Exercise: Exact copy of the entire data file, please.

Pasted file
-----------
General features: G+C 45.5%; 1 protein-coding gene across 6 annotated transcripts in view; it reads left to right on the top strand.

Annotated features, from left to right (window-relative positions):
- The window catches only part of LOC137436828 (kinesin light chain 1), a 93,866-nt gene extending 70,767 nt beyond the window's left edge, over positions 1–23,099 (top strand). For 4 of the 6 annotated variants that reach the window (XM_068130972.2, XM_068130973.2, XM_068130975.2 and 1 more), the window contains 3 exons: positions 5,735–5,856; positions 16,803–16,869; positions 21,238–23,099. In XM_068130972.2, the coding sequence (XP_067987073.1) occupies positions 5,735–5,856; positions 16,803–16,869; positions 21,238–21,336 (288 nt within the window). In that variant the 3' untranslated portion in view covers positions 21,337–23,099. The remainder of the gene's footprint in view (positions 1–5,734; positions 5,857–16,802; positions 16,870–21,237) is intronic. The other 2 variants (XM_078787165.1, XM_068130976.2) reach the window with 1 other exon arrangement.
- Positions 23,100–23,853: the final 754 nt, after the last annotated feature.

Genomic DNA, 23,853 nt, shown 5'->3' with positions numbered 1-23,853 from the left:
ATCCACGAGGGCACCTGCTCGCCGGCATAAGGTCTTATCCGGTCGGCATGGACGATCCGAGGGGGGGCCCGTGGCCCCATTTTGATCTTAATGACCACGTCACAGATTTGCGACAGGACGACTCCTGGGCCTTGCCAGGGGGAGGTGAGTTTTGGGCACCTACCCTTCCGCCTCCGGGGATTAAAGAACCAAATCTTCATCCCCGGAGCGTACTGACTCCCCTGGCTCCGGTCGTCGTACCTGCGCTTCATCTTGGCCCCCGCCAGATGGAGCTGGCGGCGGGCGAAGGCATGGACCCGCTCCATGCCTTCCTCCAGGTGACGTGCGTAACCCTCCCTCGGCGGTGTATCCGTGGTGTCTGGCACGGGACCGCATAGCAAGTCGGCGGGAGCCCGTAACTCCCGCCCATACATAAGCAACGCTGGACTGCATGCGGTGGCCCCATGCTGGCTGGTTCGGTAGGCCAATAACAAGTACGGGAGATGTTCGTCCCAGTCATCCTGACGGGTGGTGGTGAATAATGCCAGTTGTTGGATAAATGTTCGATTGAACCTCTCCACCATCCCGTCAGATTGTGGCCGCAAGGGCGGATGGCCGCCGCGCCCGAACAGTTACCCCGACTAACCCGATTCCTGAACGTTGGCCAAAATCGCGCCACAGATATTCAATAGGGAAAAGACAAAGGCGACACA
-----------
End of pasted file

General features: G+C 45.5%; 1 protein-coding gene across 6 annotated transcripts in view; it reads left to right on the top strand.

Annotated features, from left to right (window-relative positions):
- The window catches only part of LOC137436828 (kinesin light chain 1), a 93,866-nt gene extending 70,767 nt beyond the window's left edge, over positions 1–23,099 (top strand). For 4 of the 6 annotated variants that reach the window (XM_068130972.2, XM_068130973.2, XM_068130975.2 and 1 more), the window contains 3 exons: positions 5,735–5,856; positions 16,803–16,869; positions 21,238–23,099. In XM_068130972.2, the coding sequence (XP_067987073.1) occupies positions 5,735–5,856; positions 16,803–16,869; positions 21,238–21,336 (288 nt within the window). In that variant the 3' untranslated portion in view covers positions 21,337–23,099. The remainder of the gene's footprint in view (positions 1–5,734; positions 5,857–16,802; positions 16,870–21,237) is intronic. The other 2 variants (XM_078787165.1, XM_068130976.2) reach the window with 1 other exon arrangement.
- Positions 23,100–23,853: the final 754 nt, after the last annotated feature.

Genomic DNA, 23,853 nt, shown 5'->3' with positions numbered 1-23,853 from the left:
ATCCACGAGGGCACCTGCTCGCCGGCATAAGGTCTTATCCGGTCGGCATGGACGATCCGAGGGGGGGCCCGTGGCCCCATTTTGATCTTAATGACCACGTCACAGATTTGCGACAGGACGACTCCTGGGCCTTGCCAGGGGGAGGTGAGTTTTGGGCACCTACCCTTCCGCCTCCGGGGATTAAAGAACCAAATCTTCATCCCCGGAGCGTACTGACTCCCCTGGCTCCGGTCGTCGTACCTGCGCTTCATCTTGGCCCCCGCCAGATGGAGCTGGCGGCGGGCGAAGGCATGGACCCGCTCCATGCCTTCCTCCAGGTGACGTGCGTAACCCTCCCTCGGCGGTGTATCCGTGGTGTCTGGCACGGGACCGCATAGCAAGTCGGCGGGAGCCCGTAACTCCCGCCCATACATAAGCAACGCTGGACTGCATGCGGTGGCCCCATGCTGGCTGGTTCGGTAGGCCAATAACAAGTACGGGAGATGTTCGTCCCAGTCATCCTGACGGGTGGTGGTGAATAATGCCAGTTGTTGGATAAATGTTCGATTGAACCTCTCCACCATCCCGTCAGATTGTGGCCGCAAGGGCGGATGGCCGCCGCGCCCGAACAGTTACCCCGACTAACCCGATTCCTGAACGTTGGCCAAAATCGCGCCACAGATATTCAATAGGGAAAAGACAAAGGCGACACA